Some scientists have proposed that the human immune system needs something to keep it busy in early childhood. Without enough microbes to fight, they say, idle or improperly educated immune cells may make mischief later by inducing reactions against substances that don't merit the effort. This still controversial notion, called the hygiene hypothesis, holds that such children are prone to develop hypersensitivity later—in the form of allergies or asthma (SN: 8/14/99, p. 108: http://www.sciencenews.org/sn_arc99/8_14_99/bob2.htm).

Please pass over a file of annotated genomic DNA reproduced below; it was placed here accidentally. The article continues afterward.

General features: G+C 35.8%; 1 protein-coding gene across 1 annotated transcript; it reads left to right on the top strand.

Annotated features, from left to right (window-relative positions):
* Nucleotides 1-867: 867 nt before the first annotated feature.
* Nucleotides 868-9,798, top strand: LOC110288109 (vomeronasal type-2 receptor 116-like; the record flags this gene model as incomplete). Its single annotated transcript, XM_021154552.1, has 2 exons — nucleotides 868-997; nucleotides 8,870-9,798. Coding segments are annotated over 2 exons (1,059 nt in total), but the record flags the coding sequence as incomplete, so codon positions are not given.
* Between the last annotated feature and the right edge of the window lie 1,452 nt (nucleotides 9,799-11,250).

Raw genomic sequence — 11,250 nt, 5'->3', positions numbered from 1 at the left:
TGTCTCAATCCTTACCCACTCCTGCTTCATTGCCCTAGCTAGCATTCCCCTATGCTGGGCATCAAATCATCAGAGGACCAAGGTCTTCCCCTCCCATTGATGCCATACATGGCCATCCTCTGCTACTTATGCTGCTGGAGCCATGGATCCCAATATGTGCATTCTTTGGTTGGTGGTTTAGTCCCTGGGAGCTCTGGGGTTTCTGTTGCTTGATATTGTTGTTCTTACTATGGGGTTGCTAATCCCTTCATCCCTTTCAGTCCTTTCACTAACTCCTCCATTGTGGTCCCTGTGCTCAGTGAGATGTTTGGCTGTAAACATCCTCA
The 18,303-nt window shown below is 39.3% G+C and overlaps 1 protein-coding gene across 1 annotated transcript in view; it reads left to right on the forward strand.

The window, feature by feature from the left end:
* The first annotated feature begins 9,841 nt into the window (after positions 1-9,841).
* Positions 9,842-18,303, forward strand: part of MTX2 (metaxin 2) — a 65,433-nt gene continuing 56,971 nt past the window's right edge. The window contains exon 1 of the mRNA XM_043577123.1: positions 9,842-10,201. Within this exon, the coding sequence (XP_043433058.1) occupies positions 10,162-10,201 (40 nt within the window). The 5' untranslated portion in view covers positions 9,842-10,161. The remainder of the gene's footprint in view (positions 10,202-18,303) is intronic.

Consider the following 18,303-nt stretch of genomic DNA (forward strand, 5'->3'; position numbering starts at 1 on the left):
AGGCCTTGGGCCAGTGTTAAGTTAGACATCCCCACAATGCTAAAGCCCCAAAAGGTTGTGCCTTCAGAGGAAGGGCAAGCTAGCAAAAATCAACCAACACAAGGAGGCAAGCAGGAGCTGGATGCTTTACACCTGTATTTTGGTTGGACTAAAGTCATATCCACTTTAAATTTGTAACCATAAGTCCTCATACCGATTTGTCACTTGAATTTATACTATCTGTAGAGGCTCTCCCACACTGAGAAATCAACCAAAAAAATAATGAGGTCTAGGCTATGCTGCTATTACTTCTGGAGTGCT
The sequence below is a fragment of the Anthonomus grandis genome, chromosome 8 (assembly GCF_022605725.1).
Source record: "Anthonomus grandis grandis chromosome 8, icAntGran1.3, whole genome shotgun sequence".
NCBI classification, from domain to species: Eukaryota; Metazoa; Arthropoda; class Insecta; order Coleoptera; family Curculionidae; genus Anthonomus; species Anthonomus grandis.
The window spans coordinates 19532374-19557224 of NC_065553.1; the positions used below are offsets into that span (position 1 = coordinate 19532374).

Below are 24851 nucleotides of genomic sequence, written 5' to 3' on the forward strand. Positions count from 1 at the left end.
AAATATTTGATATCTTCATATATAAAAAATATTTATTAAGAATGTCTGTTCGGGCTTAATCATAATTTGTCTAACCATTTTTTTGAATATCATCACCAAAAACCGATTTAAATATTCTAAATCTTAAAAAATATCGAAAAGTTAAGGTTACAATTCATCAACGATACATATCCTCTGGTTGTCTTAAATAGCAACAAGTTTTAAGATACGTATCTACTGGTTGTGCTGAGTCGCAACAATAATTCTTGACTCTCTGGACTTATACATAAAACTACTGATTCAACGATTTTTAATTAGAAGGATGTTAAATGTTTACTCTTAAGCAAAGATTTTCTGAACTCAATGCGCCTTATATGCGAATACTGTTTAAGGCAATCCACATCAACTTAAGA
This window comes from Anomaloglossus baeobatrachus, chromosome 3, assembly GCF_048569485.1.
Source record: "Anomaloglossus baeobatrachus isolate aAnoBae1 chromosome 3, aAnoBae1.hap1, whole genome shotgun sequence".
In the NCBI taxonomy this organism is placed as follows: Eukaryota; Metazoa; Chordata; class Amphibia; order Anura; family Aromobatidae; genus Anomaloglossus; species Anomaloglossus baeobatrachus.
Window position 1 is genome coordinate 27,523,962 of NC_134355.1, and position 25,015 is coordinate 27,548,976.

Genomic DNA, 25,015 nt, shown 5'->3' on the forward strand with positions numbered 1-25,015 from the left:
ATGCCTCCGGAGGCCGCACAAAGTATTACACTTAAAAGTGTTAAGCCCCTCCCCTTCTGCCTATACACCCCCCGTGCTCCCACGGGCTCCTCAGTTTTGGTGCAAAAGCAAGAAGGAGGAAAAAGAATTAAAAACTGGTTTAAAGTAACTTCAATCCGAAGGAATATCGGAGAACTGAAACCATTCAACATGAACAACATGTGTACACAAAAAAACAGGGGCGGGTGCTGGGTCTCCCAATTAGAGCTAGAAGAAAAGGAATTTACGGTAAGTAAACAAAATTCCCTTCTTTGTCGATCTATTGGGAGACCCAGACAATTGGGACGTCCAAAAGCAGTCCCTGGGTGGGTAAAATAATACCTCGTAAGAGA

The most recent evidence in this debate shows that young infants kept out of day care and having no more than one older sibling are significantly more likely to develop asthma than are babies who have greater exposure to other children.
Starting in the early 1980s, epidemiologist Anne L. Wright of the University of Arizona College of Medicine in Tucson and her colleagues tracked 1,035 infants from birth. Parents brought the children in for